Emma Gilmartin and Professor Lynne Boddy provide an Autumn update on their research into beech heart rot, supported by Fund4Trees.
We are now well into mushroom season. These, and other fungal fruiting structures, are often described as like apples on a tree. This analogy is due to the fact that mushrooms bear the reproductive propagules that are subsequently dispersed through the local environment and sometimes farther afield. But unlike apples, mushrooms do not contain seed. Fungi produce spores that are usually less than 0.01 millimetres in size; even the smallest known plant seeds are considerably larger. For some fungi, production of a mushroom or fruit body is essential for dispersal to a new resource. For certain species, fruit body production is a relatively rare occurrence, and so these structures are crucial for the persistence of a species.
At Cardiff University, we study the ecology of wood decaying fungi. One of the questions we are interested in is how and when do different fungi arrive at a woody resource. These resources can be of all sizes and qualities, though we usually think of fine twigs, dead branches or mossy logs lying on the ground. Decay, however, actually begins in the standing tree, in dead or dysfunctional wood, often in the central tissues or heartwood. We have previously shown that DNA of twelve species of fungi can be found in functional, living wood sampled from branches of a range of tree species. Of the small suite of fungi looked for, many were found in most trees tested. Wood can contain potentially many fungi, existing as spores, lying in wait for an opportunity to develop and start the decay process.
This month, we are starting to extract DNA from sawdust removed from the sapwood and heartwood of living beech trees. We now have the capability to sequence, quite comprehensively, the whole suite of fungal DNA in a sample. Rather than looking for target species, we can cast a wide net and look at everything present. This is not merely a fishing trip; as the human microbiome project has shifted perceptions of our bodies as isolated units, so must we start to view trees as a plant plus microorganisms. A potentially vast array of microorganisms likely play roles in metabolism, defence, as well as in the origins of decay.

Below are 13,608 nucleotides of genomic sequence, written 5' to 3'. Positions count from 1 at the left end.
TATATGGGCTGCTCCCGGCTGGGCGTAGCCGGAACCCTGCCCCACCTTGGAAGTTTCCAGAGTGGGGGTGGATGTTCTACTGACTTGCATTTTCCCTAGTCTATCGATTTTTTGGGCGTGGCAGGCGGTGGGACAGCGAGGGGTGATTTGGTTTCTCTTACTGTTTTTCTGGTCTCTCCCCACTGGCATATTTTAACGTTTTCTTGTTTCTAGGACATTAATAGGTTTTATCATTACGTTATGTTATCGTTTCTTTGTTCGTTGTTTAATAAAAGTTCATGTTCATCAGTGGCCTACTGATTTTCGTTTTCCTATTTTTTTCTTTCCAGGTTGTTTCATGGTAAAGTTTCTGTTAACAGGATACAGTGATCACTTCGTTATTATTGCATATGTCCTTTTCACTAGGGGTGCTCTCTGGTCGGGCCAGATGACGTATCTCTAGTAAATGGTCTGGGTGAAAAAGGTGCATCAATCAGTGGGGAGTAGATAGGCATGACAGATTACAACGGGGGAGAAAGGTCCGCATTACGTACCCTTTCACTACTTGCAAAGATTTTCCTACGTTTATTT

Preliminary studies have not been without issues, and method development has been a major component of our work so far. Extracting relatively low amounts of fungal DNA from living tree tissues is not easy, as the large amount of host (tree) DNA tends to mask these latent fungi from us. However, with collaborators at the US Forest Service who are following similar lines of enquiry, we hope to get around this. Nonetheless, enquiries so far have suggested a strong site effect on communities, meaning that latent fungi are not the same wherever you look. This questions the common assumption that fungal spores are simply everywhere. Like those of plants and animals, fungal communities in a given place can also be species-poor if the surrounding landscape is likewise impoverished.
Emma Gilmartin and Professor Lynne Boddy.
Cardiff University. School of Biosciences, Sir Martin Evans Building, Museum Avenue, Cardiff, Wales. CF10 3AX